A road trip from my home near Hampden down Route 1A is one of my favorite excursions. The swooping road offers views of mountains, the ocean, forests and rivers — there’s so much green and endless blue to take in. With each passing mile, I get to see more of the beautiful display of God’s handiwork that reminds me just how much I love our great state of Maine.
But on the days when I want to do more than just take it all in from my car, Route 1A provides numerous destinations to explore and unpack along the way. One destination I’m rather partial to is Sears Island.
Accessible from Route 1A in the little town of Searsport (between Stockton Springs and Belfast), Sears Island runs approximately two miles from north to south and is known for its beaches, light hiking and walking trails. The island is loaded with useful amenities, from its paved walking trail to its port-a-potties, which my youngest sister has told me are “the cleanest she’s seen.” The island also provides a few picnic tables, wooden stairways leading down to the beaches, trash cans and even a Little Free Library stuffed with good books.
Sears Island was once known as Wassumkeag, and it has been used for fishing, hunting and camping as long as people have lived in Maine. The David Sears family bought it, and after four generations of ownership, the name was officially changed in the mid-1800s to Sears Island. It was used during the Prohibition to sneak contraband into the country, and in World War II, arms were shipped from its docks to our European allies.
On a recent morning, I loaded up my 8-month-old and his jogging stroller, and we hit the road for some island walking. In our vehicle, we zipped down 1A and turned at the little blue sign marking the island’s entrance. At the end of the aptly named “Sears Island Road” sits the small, wooded, unassuming island. We drove across the causeway and parked near the entrance to the trails, and once the little guy was tucked into his stroller, we took off down the wide, paved path that cuts through the center of the island. I especially love this trail because it provides good walking even as we enter the chilly late fall and winter seasons here in Maine.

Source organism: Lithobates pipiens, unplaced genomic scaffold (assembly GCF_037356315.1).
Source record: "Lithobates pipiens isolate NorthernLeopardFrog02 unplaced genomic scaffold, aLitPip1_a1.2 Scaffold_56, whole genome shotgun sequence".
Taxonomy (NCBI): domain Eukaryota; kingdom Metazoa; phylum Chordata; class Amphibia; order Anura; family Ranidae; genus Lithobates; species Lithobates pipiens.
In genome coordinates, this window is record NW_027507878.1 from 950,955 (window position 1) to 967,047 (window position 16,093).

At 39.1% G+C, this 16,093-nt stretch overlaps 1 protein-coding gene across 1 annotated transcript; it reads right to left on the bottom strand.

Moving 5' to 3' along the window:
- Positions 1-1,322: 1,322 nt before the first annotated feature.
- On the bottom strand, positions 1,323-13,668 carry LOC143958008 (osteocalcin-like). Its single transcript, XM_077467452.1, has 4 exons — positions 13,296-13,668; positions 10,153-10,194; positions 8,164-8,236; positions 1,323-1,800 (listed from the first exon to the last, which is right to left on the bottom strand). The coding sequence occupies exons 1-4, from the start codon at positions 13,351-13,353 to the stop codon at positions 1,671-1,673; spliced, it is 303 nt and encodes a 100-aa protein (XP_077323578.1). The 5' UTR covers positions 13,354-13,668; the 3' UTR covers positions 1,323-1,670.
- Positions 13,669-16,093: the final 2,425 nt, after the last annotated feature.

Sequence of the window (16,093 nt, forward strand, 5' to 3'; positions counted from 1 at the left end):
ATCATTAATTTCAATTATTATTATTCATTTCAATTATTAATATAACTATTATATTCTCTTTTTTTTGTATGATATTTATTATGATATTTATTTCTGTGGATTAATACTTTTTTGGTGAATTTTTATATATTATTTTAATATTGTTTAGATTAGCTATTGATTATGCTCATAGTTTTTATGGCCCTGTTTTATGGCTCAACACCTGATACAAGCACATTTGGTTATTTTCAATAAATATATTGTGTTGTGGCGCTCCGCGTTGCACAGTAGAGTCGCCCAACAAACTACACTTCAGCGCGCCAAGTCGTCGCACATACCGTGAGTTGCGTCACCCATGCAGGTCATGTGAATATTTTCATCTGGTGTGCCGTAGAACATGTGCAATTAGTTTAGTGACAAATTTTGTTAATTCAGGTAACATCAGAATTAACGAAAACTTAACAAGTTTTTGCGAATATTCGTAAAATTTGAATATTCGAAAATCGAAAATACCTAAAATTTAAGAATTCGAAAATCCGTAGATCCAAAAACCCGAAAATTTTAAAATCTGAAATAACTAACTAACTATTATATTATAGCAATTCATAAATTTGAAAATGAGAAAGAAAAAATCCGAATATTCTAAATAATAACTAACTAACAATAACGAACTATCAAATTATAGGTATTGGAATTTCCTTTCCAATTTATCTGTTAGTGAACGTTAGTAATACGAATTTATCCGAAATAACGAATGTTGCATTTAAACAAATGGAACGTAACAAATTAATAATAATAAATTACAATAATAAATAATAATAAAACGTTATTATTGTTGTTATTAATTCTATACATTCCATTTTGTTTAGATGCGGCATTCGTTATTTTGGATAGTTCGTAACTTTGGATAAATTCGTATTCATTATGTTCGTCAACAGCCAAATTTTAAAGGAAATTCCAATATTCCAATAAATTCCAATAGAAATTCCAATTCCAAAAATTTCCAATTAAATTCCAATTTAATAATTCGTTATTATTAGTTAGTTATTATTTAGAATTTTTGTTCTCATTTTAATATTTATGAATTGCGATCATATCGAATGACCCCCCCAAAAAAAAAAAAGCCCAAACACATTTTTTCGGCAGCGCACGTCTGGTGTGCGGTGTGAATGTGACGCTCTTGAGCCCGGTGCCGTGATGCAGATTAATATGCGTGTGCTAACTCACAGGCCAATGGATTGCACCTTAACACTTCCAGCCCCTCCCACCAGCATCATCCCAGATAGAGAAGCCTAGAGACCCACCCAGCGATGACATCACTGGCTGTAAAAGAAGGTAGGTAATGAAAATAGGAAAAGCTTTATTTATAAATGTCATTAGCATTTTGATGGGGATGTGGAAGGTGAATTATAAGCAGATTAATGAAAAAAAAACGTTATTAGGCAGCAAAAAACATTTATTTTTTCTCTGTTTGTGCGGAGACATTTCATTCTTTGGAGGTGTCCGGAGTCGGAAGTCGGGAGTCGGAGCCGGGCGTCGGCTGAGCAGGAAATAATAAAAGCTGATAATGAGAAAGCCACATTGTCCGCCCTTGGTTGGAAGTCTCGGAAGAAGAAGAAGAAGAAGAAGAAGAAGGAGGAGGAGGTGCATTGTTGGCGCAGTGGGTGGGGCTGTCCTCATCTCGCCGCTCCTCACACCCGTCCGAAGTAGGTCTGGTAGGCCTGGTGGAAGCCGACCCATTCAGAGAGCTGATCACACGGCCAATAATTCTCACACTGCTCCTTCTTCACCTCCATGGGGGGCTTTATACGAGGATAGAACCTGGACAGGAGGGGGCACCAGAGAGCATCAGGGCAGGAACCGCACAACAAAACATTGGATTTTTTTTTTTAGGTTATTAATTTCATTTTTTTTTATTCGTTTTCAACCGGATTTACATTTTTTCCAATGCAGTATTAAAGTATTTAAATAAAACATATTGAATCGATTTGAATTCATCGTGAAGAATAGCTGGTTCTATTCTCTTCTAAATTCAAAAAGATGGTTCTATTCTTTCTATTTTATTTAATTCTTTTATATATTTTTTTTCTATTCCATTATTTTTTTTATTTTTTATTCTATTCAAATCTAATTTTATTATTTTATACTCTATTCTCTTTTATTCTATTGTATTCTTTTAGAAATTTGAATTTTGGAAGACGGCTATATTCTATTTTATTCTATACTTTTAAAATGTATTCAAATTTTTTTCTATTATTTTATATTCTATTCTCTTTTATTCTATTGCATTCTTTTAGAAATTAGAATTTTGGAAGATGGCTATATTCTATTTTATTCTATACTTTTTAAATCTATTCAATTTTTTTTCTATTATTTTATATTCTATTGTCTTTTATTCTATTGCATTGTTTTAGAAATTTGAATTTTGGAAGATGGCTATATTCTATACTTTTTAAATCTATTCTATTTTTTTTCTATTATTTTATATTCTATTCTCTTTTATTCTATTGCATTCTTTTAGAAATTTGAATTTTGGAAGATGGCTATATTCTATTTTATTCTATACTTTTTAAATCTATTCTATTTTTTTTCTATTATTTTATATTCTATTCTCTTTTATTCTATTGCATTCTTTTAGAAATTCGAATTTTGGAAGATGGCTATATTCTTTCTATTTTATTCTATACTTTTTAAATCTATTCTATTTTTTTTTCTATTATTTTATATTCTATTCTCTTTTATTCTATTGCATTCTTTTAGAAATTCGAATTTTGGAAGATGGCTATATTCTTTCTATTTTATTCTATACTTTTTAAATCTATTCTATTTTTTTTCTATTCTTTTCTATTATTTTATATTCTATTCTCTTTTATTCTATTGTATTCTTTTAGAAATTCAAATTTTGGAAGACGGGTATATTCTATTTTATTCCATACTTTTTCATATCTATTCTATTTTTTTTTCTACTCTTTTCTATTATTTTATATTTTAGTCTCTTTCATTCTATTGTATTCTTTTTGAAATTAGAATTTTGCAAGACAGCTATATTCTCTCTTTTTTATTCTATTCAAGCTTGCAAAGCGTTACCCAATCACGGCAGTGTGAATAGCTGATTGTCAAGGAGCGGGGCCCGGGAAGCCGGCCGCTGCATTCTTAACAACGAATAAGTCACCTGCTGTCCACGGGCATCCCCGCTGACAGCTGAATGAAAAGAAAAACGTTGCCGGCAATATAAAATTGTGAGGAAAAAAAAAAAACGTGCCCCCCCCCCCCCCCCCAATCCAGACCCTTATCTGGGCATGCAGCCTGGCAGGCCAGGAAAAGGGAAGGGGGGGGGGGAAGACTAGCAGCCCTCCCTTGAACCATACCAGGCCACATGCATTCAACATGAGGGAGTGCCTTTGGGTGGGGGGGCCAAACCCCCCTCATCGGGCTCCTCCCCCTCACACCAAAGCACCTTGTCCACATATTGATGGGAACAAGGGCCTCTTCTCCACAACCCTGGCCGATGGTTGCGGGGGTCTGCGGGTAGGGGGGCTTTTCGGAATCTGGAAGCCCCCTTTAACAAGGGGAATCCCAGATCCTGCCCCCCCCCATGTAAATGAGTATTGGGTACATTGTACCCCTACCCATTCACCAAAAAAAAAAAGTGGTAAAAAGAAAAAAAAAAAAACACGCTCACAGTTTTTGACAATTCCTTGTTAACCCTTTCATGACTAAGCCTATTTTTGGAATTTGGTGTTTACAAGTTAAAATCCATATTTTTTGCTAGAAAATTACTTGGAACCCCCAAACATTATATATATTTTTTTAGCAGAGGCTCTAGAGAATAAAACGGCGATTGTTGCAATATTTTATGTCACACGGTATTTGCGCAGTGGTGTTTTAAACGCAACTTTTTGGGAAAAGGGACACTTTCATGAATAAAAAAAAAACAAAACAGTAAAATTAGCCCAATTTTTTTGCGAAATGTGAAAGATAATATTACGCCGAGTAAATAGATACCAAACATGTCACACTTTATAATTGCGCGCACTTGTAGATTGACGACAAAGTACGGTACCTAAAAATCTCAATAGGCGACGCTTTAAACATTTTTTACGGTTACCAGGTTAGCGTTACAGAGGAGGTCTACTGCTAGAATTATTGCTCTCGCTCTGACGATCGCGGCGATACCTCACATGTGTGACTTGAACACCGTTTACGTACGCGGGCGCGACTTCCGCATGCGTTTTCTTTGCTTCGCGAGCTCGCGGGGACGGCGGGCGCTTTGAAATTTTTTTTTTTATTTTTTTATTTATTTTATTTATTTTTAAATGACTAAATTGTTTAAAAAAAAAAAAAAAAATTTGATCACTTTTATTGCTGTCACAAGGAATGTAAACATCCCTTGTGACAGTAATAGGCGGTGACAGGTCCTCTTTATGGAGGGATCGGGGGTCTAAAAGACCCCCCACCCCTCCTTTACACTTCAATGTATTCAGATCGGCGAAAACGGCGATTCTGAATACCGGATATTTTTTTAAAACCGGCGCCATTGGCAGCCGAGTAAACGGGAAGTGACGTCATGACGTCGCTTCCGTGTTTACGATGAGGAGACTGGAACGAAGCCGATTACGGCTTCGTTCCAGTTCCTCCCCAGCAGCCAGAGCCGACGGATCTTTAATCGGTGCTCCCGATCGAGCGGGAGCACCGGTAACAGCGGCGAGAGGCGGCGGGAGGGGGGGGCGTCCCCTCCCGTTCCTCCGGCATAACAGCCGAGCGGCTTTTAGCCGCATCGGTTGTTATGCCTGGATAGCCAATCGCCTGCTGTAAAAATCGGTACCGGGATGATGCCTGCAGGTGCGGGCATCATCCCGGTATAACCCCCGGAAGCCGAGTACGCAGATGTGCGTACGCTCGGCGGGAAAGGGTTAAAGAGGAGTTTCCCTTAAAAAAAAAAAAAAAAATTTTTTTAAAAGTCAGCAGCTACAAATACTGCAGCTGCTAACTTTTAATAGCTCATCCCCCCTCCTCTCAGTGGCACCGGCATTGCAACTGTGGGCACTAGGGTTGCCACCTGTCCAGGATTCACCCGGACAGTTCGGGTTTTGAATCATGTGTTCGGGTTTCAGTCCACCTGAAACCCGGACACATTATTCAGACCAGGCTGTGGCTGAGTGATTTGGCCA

It was an exceptionally warm morning for early November (a balmy 54 degrees), and I soon found myself shedding my sweatshirt. After about a mile, as we were nearing the far end of the island, the tarred path transitioned into gravel. While this path is still easily passable, it can become muddy in the spring or after we have some weather blow through. It was a little muddy that morning due to recent rain, but it was nothing that my jogging stroller, hiking shoes and happy little 8-month-old companion couldn’t handle.
It was about there that I first heard Sears Island’s bright green bell buoy.
A bell buoy is a buoy equipped with a large bell and tethered out in the ocean. Its main purpose is to warn passing vessels of dangerous shoal waters, and it rings almost constantly as it is tossed by the waves. Its comforting “clang-clang, clang-clang” became the lilting and peaceful soundtrack to our walk.
We came to the end of the path, I unstrapped my little guy and we walked out onto the island’s modest breakwater. We explored for a little while, and I pointed out the buoy he was so fascinated with. As usual, when encountering new things, he just sucked his hand and stared and stared at it. I couldn’t help but smile at his fascination.
Clockwise from left: Danielle Hines’ 8-month-old son looks up at her while they explore the trails of Sears Island in November; A paved road, closed to vehicle traffic, runs through the center of Sears Island; Seaweed floats along the shore. Credit: Courtesy of Danielle Hines.
After a little while, I buckled him into his stroller once again, and we started back. As we walked, I mulled over that bell buoy and its metaphorical implications. As I’m writing this, the results of the 2020 election are still coming in. Between this US election and the ongoing worldwide pandemic, the last few months have felt increasingly anxiety-ridden, and the news has at times been feverishly fearful.
But to that bell buoy, it doesn’t matter what comes its way. Whether there are calm seas or raging storms, through sleet and snow and sun, it remains. The bell does its job, keeping vessels safe and even providing a little joy to whoever hears its song.
My hope is that no matter what comes of this election, however long we have to hold on through this pandemic, we can all say that we’re striving to achieve those same things — to keep one another safe, and spread a little kindness and joy whenever we can.
Danielle M. Hines is a Maine recreational trip leader, the founder and director of The Bangor Area Homeschool Players and an up-and-coming author. She enjoys exploring her home state of Maine, playing with her new baby and reading just about anything she can get her hands on.